• Low-Power Transmitters – Low powered transmitters are devices that transmit less than or equal to 100mW (≤20dBm). These usually are lower powered devices like Bluetooth devices, cell phones (cellular radio disabled), and other devices that don’t require any FCC or ETSI licenses. These devices are also heavily scrutinized as many of these devices could be updated via software later that allow them to exceed the 20dBm threshold.

    How the devices are installed matters as well. Typically fixed devices (access points, repeaters, etc) have larger separation distances as they are most often high powered devices. Non-Stationary devices typically have shorter distances as they are usually smaller, low-powered devices. However, ultimately the facilities and their CTTA seeking certification have the ultimate say.


    Separation Distances Broken Down


    The following table gives generally approved guidance (per CNSSAM TEMPEST/01-13 Table 3) pursuant to CTTA approval:

    Transmitter Type


     Separation From Red Equipment


    Stationary (docked or permanently installed)

    high-power transmitter

    3 meters

    Stationary (docked or permanently installed)

    Low-power transmitter

    1 meter

    Mobile (hand-held or not docked)

    High-power transmitter

    1 meter

    Stationary Low-powered devices


    Transmitters carried through a space


    RF ID, proximity badges, and other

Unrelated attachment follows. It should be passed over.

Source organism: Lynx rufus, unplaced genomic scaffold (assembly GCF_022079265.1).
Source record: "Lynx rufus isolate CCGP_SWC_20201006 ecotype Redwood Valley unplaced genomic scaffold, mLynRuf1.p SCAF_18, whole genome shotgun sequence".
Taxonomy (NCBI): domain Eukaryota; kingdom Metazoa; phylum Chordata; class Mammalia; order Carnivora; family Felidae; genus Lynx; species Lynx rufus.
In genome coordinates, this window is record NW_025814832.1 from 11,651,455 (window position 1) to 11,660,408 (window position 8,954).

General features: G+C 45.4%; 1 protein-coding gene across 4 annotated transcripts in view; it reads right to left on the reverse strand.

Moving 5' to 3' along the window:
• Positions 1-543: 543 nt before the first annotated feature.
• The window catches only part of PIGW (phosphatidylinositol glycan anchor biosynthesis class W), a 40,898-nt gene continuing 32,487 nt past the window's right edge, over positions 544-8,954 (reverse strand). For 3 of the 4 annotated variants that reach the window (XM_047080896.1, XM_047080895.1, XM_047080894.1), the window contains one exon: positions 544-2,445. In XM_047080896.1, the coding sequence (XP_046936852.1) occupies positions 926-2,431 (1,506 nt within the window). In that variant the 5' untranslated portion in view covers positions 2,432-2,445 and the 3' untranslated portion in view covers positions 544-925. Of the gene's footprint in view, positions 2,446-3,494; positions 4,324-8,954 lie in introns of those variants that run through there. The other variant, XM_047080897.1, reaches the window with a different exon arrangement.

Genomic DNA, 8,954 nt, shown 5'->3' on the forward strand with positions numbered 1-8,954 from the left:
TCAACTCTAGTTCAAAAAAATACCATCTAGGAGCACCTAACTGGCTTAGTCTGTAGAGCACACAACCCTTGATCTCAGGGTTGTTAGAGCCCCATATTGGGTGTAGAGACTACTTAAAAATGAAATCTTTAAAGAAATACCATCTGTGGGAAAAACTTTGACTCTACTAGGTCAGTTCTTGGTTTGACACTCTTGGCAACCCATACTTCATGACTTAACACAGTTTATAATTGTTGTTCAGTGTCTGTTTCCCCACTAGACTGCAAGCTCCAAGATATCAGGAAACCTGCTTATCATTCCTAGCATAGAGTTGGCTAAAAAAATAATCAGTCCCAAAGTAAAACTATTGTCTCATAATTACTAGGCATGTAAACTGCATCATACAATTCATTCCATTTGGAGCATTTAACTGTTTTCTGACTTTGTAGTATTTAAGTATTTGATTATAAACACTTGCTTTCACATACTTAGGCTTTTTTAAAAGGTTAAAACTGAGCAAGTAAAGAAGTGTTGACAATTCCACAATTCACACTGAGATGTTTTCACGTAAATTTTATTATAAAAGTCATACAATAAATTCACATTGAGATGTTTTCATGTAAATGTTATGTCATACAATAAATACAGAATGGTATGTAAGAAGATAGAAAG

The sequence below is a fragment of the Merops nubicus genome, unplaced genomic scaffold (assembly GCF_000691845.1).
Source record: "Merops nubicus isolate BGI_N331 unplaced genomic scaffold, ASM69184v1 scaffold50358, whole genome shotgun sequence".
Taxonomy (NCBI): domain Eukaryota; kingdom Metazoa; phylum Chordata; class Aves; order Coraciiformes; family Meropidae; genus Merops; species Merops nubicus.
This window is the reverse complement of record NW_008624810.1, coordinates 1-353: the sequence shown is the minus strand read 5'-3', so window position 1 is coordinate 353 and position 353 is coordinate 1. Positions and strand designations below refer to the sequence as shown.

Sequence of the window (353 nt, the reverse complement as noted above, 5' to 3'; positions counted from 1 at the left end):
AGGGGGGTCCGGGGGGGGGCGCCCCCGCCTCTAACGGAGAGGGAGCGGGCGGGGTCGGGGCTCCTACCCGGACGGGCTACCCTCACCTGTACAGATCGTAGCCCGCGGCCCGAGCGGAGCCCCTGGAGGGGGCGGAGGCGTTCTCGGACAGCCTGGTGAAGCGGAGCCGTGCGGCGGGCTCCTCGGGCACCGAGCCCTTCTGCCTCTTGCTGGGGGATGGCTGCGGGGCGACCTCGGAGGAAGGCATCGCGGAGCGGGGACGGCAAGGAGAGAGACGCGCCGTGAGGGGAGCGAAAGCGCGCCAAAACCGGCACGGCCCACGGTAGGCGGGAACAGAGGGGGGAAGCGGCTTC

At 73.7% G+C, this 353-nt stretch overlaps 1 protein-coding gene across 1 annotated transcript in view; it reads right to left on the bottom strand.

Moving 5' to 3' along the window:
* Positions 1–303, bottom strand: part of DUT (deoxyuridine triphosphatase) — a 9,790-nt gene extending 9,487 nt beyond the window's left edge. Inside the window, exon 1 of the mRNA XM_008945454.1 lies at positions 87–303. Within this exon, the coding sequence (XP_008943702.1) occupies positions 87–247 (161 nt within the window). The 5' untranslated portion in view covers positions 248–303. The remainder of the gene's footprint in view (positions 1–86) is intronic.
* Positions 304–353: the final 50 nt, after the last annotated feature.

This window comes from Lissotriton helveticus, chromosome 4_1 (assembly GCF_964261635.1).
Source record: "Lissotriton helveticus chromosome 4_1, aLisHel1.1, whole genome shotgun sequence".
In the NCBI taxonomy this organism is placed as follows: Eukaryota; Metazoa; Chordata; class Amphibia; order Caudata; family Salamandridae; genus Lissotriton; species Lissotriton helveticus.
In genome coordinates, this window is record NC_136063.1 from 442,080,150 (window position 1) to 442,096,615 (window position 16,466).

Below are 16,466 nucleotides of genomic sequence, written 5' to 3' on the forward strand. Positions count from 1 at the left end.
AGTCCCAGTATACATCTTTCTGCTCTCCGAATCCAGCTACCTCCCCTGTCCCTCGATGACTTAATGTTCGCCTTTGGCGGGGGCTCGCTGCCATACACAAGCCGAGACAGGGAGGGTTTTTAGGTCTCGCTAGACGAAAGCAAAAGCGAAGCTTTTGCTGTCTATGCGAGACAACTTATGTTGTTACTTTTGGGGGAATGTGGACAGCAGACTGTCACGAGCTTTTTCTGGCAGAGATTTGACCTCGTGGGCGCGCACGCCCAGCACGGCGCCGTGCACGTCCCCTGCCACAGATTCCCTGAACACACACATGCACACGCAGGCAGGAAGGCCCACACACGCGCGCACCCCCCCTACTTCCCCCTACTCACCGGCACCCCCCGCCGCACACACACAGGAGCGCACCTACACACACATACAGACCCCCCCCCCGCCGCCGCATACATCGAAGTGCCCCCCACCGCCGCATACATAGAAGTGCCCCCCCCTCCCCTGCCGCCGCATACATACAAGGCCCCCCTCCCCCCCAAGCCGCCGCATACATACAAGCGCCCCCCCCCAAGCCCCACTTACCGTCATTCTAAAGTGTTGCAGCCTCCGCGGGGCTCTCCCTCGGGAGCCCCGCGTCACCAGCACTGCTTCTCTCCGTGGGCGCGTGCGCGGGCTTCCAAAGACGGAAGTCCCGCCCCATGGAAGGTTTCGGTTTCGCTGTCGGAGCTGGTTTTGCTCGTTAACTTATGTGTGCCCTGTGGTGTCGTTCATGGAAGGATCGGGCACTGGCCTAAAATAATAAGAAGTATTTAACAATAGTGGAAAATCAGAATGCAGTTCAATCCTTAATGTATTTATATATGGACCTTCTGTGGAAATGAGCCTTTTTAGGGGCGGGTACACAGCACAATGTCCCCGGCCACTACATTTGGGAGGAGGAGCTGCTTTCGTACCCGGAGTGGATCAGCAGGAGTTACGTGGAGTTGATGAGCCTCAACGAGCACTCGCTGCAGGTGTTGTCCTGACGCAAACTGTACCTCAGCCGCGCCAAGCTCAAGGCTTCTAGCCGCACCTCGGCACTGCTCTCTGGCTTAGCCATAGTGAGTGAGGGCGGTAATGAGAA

query-response RF devices

    Consult CTTA

    Based on all of the above information, the general guidance for separation from NIPRNet wireless access points would be that a separation distance of at least 3 meters (or 10 feet imperial) from any Red Area or Red processing device. This means that access points should be placed at least 3 meters from any Sensitive Compartmented Information Facility (SCIF) or SIPRNet terminal within a secured area.


    When working with a facility, in consult with said facility's CTTA, there are additional protections that can be afforded to add headroom to the provided guidance listed above.

    • When placing APs around a SCIF or SIPRNet area, using APs with directional antennas that radiate the RF away from the ‘Red’ area will reduce both all RF received into the area, as well as decreases the ability of the AP to ‘hear’ from the ‘Red’ area.
    • The SCIF should be wrapped with copper mesh to essentially build a true faraday-cage around it (most SCIFs should be RF-shielded anyway, but sometimes they are not).
    • RF-Absorbing paint (such as MF-500 or ME-500 from MWT) should be used to help prevent any outside RF from getting through walls or surfaces painted. These are also handy for preventing microwave RF interference from break room areas from disrupting general RF operations for WiFi in general.
    • AP power should be decreased near or around SCIFs or ‘Red’ areas.

    Conclusion – Guidance plus CTTA Approval


    The above information is intended to serve as a general breakdown as to the separation requirements between ‘Black’ WiFi and ‘Red’ areas. The ultimate authority falls to the NSI’s CTTA and IA bodies to approve all RF designs. However, with careful planning, using both the CNSSAM TEMPEST/01-13 guidance and the additional avoidance strategies listed above, in most cases a working solution should be attainable to provide NIPRNet WiFi in government buildings that also process NSI.